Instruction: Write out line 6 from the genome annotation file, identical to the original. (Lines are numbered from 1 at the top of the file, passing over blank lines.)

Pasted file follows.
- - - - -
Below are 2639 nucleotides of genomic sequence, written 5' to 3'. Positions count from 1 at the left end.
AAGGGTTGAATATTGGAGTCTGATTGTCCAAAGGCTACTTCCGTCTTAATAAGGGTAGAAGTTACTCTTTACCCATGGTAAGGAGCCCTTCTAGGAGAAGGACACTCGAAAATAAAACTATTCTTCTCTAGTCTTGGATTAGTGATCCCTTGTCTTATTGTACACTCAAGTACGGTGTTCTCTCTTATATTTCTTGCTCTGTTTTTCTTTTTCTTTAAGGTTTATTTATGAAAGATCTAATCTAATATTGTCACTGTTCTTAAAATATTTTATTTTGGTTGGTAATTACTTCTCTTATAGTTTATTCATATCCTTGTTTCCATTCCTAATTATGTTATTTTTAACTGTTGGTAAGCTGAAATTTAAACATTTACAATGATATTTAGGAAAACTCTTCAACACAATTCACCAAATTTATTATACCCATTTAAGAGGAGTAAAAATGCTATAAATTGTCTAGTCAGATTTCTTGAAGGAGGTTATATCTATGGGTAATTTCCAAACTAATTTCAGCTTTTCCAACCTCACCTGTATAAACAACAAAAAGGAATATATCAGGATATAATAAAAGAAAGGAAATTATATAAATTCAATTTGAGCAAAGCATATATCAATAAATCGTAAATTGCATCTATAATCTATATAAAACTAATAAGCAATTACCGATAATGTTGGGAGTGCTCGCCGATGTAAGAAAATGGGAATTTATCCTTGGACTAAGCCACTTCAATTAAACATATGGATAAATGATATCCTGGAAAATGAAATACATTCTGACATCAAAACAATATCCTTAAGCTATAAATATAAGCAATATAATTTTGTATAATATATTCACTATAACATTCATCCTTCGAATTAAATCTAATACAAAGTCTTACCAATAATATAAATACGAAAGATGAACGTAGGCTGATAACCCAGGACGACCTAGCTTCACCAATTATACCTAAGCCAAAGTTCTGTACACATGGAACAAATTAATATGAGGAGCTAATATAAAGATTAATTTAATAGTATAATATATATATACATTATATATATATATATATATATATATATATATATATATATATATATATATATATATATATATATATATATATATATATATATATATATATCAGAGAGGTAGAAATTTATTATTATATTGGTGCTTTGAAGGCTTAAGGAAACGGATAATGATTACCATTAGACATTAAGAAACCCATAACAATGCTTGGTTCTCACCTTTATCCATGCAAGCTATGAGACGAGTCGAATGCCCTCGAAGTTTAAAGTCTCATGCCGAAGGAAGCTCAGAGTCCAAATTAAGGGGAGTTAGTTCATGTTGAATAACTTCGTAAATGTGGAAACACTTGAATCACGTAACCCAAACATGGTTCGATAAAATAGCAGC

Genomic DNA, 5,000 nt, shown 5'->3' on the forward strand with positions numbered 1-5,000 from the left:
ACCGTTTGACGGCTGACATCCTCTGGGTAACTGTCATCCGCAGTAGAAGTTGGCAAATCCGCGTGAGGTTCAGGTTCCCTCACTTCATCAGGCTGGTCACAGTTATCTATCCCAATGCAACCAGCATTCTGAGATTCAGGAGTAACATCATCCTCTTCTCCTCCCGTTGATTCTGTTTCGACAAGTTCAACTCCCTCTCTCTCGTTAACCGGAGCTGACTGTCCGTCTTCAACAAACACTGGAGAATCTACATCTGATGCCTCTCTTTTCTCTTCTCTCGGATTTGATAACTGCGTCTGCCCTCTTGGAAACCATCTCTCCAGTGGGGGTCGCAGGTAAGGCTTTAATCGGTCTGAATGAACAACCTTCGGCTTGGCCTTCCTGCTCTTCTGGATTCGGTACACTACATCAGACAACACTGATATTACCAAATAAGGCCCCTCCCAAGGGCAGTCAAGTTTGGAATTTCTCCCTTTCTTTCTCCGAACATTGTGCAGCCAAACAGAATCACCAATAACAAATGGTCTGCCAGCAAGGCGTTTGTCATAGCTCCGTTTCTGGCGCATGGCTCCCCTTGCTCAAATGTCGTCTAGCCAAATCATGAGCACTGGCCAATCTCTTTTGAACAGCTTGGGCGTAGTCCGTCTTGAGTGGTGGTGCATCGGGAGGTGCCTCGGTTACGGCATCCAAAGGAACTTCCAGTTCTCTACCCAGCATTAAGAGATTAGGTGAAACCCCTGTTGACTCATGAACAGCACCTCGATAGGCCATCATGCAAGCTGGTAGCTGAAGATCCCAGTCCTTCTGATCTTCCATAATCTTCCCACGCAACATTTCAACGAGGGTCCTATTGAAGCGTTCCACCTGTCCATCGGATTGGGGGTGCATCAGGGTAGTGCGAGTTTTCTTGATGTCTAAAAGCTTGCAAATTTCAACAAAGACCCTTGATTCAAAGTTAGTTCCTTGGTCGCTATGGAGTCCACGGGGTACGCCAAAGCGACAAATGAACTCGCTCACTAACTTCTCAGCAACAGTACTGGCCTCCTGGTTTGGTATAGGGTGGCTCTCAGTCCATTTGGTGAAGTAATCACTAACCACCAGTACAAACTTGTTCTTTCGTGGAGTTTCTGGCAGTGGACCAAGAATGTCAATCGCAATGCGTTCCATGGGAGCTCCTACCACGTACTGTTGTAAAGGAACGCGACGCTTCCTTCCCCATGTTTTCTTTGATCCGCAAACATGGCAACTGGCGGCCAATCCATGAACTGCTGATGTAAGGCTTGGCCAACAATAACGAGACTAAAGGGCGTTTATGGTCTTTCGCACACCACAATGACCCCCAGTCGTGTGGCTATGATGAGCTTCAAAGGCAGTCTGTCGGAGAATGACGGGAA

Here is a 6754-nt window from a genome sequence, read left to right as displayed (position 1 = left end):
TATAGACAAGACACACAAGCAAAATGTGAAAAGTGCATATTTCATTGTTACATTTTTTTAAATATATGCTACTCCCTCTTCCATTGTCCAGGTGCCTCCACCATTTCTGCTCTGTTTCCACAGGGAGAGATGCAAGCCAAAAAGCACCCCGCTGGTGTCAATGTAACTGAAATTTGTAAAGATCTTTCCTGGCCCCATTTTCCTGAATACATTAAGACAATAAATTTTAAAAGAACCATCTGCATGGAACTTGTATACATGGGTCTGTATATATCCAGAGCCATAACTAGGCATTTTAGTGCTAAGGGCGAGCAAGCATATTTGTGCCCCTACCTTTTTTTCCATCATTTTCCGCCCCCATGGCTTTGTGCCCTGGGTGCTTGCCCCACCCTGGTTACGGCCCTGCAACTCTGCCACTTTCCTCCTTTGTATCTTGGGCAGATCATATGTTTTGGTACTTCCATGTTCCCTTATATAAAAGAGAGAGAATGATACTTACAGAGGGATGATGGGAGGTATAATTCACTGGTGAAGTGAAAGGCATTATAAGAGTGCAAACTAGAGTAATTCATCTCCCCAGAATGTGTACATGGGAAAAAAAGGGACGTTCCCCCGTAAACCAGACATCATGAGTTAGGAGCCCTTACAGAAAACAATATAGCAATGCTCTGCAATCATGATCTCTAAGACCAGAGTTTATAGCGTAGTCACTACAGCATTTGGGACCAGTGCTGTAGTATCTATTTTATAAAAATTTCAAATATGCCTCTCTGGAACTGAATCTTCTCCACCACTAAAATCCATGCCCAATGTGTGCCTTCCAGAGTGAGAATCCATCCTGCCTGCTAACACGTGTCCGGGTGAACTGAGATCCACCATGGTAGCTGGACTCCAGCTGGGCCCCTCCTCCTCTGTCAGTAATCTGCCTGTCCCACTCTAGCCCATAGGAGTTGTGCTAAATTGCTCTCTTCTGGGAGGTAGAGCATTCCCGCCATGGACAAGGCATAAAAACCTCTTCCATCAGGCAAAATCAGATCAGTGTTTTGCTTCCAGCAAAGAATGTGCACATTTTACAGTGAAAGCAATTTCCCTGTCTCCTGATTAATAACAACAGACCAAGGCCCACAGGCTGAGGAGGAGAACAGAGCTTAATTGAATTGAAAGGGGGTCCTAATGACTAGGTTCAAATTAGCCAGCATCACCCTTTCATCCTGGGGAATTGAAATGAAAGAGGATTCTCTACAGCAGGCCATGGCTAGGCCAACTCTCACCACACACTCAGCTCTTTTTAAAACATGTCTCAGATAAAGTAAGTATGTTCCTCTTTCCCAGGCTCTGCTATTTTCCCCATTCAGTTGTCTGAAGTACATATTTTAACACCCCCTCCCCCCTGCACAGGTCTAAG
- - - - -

TATAGACAAGACACACAAGCAAAATGTGAAAAGTGCATATTTCATTGTTACATTTTTTTAAATATATGCTACTCCCTCTTCCATTGTCCAGGTGCCTCCACCATTTCTGCTCTGTTTCCACAGGGAGAGATGCAAGCCAAAAAGCACCCCGCTGGTGTCAATGTAACTGAAATTTGTAAAGATCTTTCCTGGCCCCATTTTCCTGAATACATTAAGACAATAAATTTTAAAAGAACCATCTGCATGGAACTTGTATACATGGGTCTGTATATATCCAGAGCCATAACTAGGCATTTTAGTGCTAAGGGCGAGCAAGCATATTTGTGCCCCTACCTTTTTTTCCATCATTTTCCGCCCCCATGGCTTTGTGCCCTGGGTGCTTGCCCCACCCTGGTTACGGCCCTGCAACTCTGCCACTTTCCTCCTTTGTATCTTGGGCAGATCATATGTTTTGGTACTTCCATGTTCCCTTATATAAAAGAGAGAGAATGATACTTACAGAGGGATGATGGGAGGTATAATTCACTGGTGAAGTGAAAGGCATTATAAGAGTGCAAACTAGAGTAATTCATCTCCCCAGAATGTGTACATGGGAAAAAAAGGGACGTTCCCCCGTAAACCAGACATCATGAGTTAGGAGCCCTTACAGAAAACAATATAGCAATGCTCTGCAATCATGATCTCTAAGACCAGAGTTTATAGCGTAGTCACTACAGCATTTGGGACCAGTGCTGTAGTATCTATTTTATAAAAATTTCAAATATGCCTCTCTGGAACTGAATCTTCTCCACCACTAAAATCCATGCCCAATGTGTGCCTTCCAGAGTGAGAATCCATCCTGCCTGCTAACACGTGTCCGGGTGAACTGAGATCCACCATGGTAGCTGGACTCCAGCTGGGCCCCTCCTCCTCTGTCAGTAATCTGCCTGTCCCACTCTAGCCCATAGGAGTTGTGCTAAATTGCTCTCTTCTGGGAGGTAGAGCATTCCCGCCATGGACAAGGCATAAAAACCTCTTCCATCAGGCAAAATCAGATCAGTGTTTTGCTTCCAGCAAAGAATGTGCACATTTTACAGTGAAAGCAATTTCCCTGTCTCCTGATTAATAACAACAGACCAAGGCCCACAGGCTGAGGAGGAGAACAGAGCTTAATTGAATTGAAAGGGGGTCCTAATGACTAGGTTCAAATTAGCCAGCATCACCCTTTCATCCTGGGGAATTGAAATGAAAGAGGATTCTCTACAGCAGGCCATGGCTAGGCCAACTCTCACCACACACTCAGCTCTTTTTAAAACATGTCTCAGATAAAGTAAGTATGTTCCTCTTTCCCAGGCTCTGCTATTTTCCCCATTCAGTTGTCTGAAGTACATATTTTAACACCCCCTCCCCCCTGCACAGGTCTAAG